Do your hearing aid batteries seem to die faster than they should? Here are a few unexpected reasons that may happen.
So how far should the charge on my hearing aid battery last? From 3 to 7 days is the typical period of time for charge to last.
That range is fairly wide. But it’s so wide that it’s unpredictable and may leave you in trouble.
You might be on day 4 at the grocery store. All of a sudden, you can’t hear anything. You can’t hear the cashier.
Or, you’re out for dinner with friends on day 5. Suddenly, you find yourself feeling really alone because you can no longer follow what your friends are saying.
Now, you’re attending your grandson’s school play. You can no longer hear the kids singing. Wait, it’s only day 2. Yes, sometimes they even die before the 3rd day.
It’s more than annoying. You’re losing out on life because you’re not sure how much juice is left in your hearing aids.
If your hearing aid batteries die too quickly, check out these seven possible culprits.
Moisture can drain a battery
Producing moisture through our skin is one thing that human beings do that the majority of other species don’t. You do it to cool down. You do it to remove extra sodium or toxins in the blood. On top of this, you might live in a humid or rainy climate where things get even wetter.
This extra moisture can clog the air vent in your device, affecting the hearing aid’s efficiency. It can even interact with the chemicals that generate electricity causing it to drain even faster.
Here are a few steps you can take to prevent moisture-caused battery drain:
- Take the batteries out if you’re storing them for a few days
- Don’t keep your hearing aids in the bathroom or kitchen
- Use a dehumidifier
- Open up the battery door before storing the hearing aids
Advanced modern features are power intensive
Modern digital hearing aids help individuals hear so much better than ones that came out only a decade ago. But these extra functions can cause batteries to drain more quickly if you’re not paying attention.
That doesn’t mean you shouldn’t use these amazing features. But just know that if you stream music for hours from your smartphone to your hearing aids, you’ll need to replace the battery sooner.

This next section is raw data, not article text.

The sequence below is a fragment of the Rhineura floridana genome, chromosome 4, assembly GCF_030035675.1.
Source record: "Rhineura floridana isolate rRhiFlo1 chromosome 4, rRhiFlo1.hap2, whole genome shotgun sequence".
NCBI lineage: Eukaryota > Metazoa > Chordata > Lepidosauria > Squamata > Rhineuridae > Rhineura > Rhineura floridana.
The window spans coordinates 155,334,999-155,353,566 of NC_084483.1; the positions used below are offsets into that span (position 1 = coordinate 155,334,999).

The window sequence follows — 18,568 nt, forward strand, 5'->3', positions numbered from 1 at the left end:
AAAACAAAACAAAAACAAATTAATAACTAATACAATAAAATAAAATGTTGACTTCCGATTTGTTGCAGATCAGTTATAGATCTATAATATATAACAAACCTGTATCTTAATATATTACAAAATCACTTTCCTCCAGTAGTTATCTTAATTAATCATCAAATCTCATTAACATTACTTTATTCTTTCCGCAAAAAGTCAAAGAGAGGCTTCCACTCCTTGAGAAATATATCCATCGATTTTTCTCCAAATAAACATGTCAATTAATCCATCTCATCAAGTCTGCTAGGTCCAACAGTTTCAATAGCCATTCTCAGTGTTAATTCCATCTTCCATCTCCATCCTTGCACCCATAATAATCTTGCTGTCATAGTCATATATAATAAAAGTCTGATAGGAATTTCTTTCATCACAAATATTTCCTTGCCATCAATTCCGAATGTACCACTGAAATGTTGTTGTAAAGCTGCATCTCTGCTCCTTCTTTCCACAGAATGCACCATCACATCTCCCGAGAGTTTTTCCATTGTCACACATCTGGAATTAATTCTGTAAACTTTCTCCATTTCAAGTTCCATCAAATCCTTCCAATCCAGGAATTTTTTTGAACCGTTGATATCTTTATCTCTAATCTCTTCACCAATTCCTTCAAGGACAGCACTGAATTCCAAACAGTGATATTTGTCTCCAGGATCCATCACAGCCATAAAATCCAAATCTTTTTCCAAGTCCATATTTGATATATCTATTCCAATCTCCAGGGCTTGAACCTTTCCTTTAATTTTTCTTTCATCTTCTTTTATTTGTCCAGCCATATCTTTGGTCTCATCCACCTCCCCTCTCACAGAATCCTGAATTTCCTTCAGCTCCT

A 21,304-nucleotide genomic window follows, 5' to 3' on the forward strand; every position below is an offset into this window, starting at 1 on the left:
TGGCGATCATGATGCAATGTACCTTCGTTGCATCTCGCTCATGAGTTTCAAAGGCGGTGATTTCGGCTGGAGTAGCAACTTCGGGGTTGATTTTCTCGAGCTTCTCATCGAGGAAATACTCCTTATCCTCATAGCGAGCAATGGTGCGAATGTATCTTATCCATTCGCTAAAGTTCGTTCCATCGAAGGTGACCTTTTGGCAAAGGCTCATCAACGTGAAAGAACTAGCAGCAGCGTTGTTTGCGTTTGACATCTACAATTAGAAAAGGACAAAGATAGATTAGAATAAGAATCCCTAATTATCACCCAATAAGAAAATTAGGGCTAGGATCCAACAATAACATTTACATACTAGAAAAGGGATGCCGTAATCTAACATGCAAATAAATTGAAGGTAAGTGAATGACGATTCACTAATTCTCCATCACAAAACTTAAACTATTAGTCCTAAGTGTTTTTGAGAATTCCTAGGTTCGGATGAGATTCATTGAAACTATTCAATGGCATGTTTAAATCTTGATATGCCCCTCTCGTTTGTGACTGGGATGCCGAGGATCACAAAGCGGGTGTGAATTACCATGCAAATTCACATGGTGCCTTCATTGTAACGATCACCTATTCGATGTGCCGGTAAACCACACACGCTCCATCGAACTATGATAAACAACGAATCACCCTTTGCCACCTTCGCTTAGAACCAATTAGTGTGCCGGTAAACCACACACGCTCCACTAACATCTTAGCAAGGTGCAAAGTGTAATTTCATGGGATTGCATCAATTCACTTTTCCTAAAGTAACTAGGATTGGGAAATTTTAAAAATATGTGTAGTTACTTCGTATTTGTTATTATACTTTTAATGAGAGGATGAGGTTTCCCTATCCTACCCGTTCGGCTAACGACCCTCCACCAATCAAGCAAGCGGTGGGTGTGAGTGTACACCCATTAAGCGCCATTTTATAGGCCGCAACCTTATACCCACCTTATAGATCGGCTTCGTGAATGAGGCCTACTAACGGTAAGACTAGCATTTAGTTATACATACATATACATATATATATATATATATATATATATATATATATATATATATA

All these added features, like Bluetooth, tinnitus relief, or multichannel, can drain the battery more quickly.
Batteries can be impacted by altitude changes
Going from a low to high altitude can deplete your batteries, especially if they’re low already. Be certain that you bring some spares if you are in the mountains or on a plane.
Maybe the batteries aren’t really drained
Many hearing aids will warn you when the batteries need to be changed. These warnings, generally speaking, aren’t telling you that your batteries are dead, they’re simply a heads up. Additionally, you might get a warning when the charge takes a dip because of an altitude or humidity change.
You can stop the alarm by removing and resetting your hearing aid. You might be able to get several more hours or even days from that battery.
Handling the batteries improperly
You should never remove the little tab from the battery if you’re not ready to use it. Hand oil or dirt can be a problem for batteries so wash up before handling them. Never freeze hearing aid batteries. It doesn’t increase their life as it might with other kinds of batteries.
Basic handling errors like these can make hearing aid batteries drain quickly.
Overstocking on batteries isn’t a good plan
It’s usually a wise financial decision to purchase in bulk. But you can anticipate that the last few batteries in the pack will drain faster. It can be a waste to purchase any more than 6 months worth.
internet battery vendors
We’re not suggesting it’s necessarily a bad idea to purchase things on the internet. You can get some great deals. But some less scrupulous individuals will sell batteries on the internet that are very close to the expiration date. Or worse, it has already gone by.
Both alkaline (AA, AAA, etc.) and zinc hearing aid batteries have an expiration date. When you purchase milk, you wouldn’t forget to look at the expiration date. You shouldn’t do that with batteries either. Make sure that the date is well in the future to get the most usage out of the pack.
If the website doesn’t declare an expiration date, message the seller, or purchase batteries at a pharmacy or hearing aid store where you can see it on the box. Only buy batteries from trustworthy sources.
The batteries in hearing aids no longer drain quickly
There are numerous reasons that hearing aid batteries could drain quickly. But you can get more energy from each battery by taking small precautions. You might also consider rechargeable hearing aids if you’re shopping for a new set. You will get an entire day of power after every night of recharging. The rechargeable batteries only need to be replaced every few years.